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From: Christopher Browne <cbbrowne(at)acm(dot)org>
To: pgsql-advocacy(at)postgresql(dot)org
Subject: Re: SAPDB/MaxDB
Date: 2007-01-11 05:09:35
Message-ID: (view raw, whole thread or download thread mbox)
Lists: pgsql-advocacy
A long time ago, in a galaxy far, far away, dirk(at)riehle(dot)org (Dirk Riehle) wrote:
> It may be a non-starter in this forum for a discussion, but I'd be
> curious to know what people think about SAP's former SAPDB, now
> MaxDB. This was SAP's first venture, I believe, into open source. What
> do you think about it? What do you think SAP should have done back
> then? What do you think SAP could or should be doing today? Could it
> benefit the PostgreSQL community in anyway?

As Bruce pointed out, the codebase for SAP-DB (aka MaxDB, aka
Adabas-D) was written in a simultaneous combination of:
 - mainframe acronymese
 - German
 - Pascal
 - C++
which, in the presence of custom build tools that were very much *not*
Make/autoconf, made for an enormous "learning curve" in order to get
involved with the codebase.

As far as SAP AG was concerned, the point of it was NOT for them to
get into OSS; it was for them to come up with a lever to beat on
Oracle with.

Every so often, SAP and Oracle get into fights over their
relationship; SAP sells more Oracle licenses than anyone else on the
planet, which makes for a love/hate relationship on both sides.  On
the one hand, R/3 + Oracle makes both companies a barrel of money, so
they otta love one another.  On the other hand, Oracle sells some ERP
software, and would rather get *ALL* the licensing fees.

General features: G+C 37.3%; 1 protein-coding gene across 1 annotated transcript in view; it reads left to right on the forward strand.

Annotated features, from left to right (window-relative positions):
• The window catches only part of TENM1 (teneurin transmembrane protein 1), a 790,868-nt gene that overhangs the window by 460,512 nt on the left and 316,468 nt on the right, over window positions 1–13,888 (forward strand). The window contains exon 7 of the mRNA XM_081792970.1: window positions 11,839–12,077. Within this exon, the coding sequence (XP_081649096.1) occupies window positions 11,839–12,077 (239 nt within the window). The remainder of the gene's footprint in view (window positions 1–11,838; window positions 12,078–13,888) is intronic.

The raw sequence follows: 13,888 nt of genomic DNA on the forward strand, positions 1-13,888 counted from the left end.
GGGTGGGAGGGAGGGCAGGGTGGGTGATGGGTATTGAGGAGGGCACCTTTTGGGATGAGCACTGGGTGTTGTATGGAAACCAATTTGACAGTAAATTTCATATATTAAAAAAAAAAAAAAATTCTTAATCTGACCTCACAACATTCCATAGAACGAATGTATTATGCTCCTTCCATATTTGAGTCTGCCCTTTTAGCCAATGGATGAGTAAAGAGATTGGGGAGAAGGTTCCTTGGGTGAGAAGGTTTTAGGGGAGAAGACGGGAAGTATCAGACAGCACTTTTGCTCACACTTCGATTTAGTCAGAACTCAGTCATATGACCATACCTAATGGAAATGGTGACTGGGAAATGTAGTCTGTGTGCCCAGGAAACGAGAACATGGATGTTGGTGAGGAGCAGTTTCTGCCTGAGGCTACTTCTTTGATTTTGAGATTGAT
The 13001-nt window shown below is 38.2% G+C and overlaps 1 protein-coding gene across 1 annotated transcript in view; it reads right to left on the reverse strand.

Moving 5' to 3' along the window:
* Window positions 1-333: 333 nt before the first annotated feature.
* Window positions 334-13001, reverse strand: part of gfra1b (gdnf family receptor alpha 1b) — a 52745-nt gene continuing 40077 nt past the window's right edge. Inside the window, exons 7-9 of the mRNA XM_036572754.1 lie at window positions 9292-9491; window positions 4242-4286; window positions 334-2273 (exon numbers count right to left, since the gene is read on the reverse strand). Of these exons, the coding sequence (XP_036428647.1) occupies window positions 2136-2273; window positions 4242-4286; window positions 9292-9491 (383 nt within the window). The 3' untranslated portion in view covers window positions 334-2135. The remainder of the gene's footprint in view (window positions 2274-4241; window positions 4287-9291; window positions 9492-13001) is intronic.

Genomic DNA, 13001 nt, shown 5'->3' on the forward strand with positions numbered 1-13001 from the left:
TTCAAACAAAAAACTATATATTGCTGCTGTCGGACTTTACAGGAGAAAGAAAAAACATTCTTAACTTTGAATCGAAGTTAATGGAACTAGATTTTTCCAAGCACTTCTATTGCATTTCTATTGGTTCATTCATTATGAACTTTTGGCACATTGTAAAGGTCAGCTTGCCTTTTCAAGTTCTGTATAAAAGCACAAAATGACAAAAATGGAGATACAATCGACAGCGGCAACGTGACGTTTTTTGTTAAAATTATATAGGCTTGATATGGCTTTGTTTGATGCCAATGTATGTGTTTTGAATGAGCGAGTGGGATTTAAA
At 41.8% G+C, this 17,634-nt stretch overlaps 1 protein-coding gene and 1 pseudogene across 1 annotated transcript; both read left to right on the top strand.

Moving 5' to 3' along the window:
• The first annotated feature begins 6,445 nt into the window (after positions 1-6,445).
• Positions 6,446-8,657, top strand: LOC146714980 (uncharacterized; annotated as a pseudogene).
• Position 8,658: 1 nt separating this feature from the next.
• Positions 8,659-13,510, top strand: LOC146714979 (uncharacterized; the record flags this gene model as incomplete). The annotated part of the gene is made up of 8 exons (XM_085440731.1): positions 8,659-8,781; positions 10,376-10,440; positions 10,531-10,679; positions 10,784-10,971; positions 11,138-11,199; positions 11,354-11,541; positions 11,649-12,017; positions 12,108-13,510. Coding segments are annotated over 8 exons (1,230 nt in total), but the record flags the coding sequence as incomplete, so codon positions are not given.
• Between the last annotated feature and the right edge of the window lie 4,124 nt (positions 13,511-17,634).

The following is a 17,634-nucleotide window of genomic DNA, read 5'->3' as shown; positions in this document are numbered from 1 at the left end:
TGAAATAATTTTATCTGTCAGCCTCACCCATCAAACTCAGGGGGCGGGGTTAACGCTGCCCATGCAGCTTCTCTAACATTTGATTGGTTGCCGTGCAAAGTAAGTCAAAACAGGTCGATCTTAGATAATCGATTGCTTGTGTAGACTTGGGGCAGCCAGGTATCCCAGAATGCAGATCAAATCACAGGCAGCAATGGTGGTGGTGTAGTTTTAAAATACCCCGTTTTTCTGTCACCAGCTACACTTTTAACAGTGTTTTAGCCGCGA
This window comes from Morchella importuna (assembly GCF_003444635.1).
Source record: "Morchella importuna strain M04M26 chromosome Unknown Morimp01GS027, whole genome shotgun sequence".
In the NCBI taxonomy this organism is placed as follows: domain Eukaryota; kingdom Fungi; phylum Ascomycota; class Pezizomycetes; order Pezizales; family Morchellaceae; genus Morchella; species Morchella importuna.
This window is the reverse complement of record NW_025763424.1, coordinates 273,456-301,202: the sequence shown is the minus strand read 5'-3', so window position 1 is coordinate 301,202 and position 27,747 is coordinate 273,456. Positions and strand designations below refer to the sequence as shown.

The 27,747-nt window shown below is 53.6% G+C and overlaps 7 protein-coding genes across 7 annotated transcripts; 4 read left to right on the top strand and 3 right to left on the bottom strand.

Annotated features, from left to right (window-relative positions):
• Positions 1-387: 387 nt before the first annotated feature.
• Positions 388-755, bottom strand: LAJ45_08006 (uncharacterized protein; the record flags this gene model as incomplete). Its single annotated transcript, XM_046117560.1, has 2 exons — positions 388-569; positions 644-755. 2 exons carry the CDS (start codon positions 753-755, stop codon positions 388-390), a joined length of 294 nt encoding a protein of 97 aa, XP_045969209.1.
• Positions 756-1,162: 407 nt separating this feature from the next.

If SAP had their own database, they could play the same game back,
hence the late-90's acquisition of Adabas-D.

In principle, SAP AG ought to be able to readily do ports of their
software to run atop PostgreSQL (just as they do on Oracle, MS-SQL
Server, Informix, Adabas-D, and DB2), as PostgreSQL has enough
functionality to host something like R/3.

I'd say that there's a little bit of danger in such interest; it means
getting in between SAP AG and Oracle Corporation, and with the amount
of competitiveness between those companies, that seems to me to be a
dangerous place to be.

MySQL AB tried getting into that spot, and Oracle spent last year
buying storage engines out from under them.

Doesn't sound like a fun place to be to me...
(format nil "~S(at)~S" "cbbrowne" "")
Signs of  a Klingon Programmer -  20. "Behold, the  keyboard of Kalis!
The greatest Klingon code warrior that ever lived!"

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Subject: Re: SAPDB/MaxDB
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Subject: Re: SAPDB/MaxDB

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